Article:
Competition from an invasive species has resulted in declining numbers of a resident US mosquito during the past few decades, but the resident looks to be evolving resistance to the invader's tactics.

The Asian tiger mosquito (Aedes albopictus) arrived in and spread throughout the southeastern United States in the 1980s. It outcompetes the resident yellow-fever mosquito (Aedes aegypti) through satyrization — the invasive males mate with resident females but prevent the females from producing offspring. Irka Bargielowski and her colleagues at the University of Florida in Vero Beach exposed A. aegypti females to A. albopictus males in cages and looked for evidence of insemination. Females from regions where the two species have lived together for the past 20 years were less likely to be inseminated than were those from areas that have not been invaded.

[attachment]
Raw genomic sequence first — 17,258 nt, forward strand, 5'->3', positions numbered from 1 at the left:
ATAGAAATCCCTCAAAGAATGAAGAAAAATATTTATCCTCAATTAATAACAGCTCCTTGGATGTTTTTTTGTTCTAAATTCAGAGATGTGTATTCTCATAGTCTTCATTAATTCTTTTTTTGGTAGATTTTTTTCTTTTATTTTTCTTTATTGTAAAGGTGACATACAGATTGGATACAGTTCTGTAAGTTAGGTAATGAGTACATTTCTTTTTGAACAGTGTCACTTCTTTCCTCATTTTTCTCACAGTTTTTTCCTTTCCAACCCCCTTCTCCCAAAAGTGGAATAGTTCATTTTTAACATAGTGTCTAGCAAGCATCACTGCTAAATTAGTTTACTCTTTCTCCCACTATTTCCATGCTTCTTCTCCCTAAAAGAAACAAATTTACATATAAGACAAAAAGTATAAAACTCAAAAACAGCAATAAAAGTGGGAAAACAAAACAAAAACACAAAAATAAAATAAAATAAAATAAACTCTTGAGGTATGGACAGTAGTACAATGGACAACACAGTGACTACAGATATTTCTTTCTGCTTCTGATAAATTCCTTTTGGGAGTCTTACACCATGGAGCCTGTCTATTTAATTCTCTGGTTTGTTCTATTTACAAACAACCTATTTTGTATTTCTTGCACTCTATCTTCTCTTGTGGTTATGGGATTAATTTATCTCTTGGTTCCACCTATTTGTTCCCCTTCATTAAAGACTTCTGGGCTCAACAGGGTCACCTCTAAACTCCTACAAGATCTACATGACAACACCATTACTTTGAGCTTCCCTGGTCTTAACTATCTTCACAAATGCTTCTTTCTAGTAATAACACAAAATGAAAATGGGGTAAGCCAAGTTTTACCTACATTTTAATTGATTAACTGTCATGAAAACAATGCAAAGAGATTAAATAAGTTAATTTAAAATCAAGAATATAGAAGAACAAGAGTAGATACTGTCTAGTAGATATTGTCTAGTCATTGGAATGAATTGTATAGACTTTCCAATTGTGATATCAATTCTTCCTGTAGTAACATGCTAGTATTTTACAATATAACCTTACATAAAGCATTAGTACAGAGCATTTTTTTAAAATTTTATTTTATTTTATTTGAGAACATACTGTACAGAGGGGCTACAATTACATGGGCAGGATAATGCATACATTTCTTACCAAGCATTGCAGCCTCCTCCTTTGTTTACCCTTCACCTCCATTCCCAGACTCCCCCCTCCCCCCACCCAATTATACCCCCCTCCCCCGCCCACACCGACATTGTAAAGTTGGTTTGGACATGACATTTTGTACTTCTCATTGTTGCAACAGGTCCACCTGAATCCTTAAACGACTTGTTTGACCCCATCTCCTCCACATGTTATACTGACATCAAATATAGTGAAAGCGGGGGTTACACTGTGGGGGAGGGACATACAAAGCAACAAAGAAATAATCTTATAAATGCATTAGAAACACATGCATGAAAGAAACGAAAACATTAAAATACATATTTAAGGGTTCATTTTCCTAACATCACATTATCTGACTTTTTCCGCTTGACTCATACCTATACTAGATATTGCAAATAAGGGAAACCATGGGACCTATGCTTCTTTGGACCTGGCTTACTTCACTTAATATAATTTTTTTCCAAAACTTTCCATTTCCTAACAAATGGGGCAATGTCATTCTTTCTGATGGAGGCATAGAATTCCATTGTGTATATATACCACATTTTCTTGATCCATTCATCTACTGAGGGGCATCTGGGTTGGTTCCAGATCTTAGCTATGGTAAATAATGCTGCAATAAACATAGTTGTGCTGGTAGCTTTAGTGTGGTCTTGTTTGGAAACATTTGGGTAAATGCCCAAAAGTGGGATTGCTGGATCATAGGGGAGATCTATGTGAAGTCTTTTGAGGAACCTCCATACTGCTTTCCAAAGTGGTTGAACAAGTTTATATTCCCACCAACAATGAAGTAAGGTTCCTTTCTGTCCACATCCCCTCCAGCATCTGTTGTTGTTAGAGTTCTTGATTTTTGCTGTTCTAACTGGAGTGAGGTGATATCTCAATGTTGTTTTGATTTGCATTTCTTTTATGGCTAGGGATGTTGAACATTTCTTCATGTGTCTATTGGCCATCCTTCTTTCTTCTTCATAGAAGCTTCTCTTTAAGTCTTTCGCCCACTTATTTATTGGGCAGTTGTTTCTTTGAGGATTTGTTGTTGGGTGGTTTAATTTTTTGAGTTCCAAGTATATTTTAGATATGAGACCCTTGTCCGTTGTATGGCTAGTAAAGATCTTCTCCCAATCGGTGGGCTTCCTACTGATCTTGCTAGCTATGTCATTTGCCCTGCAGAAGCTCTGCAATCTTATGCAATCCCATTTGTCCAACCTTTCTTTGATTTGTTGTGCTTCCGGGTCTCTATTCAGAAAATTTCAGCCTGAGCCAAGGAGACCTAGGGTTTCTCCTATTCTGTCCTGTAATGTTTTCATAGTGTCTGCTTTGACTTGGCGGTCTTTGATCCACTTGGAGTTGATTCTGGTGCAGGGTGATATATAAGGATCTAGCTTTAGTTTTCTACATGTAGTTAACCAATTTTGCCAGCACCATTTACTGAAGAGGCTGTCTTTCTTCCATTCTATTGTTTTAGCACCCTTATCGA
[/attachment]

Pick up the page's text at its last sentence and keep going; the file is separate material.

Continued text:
The results show a potential for the recovery of yellow-fever mosquito populations, the authors say.

Proc. Natl Acad. Sci. USA (2013)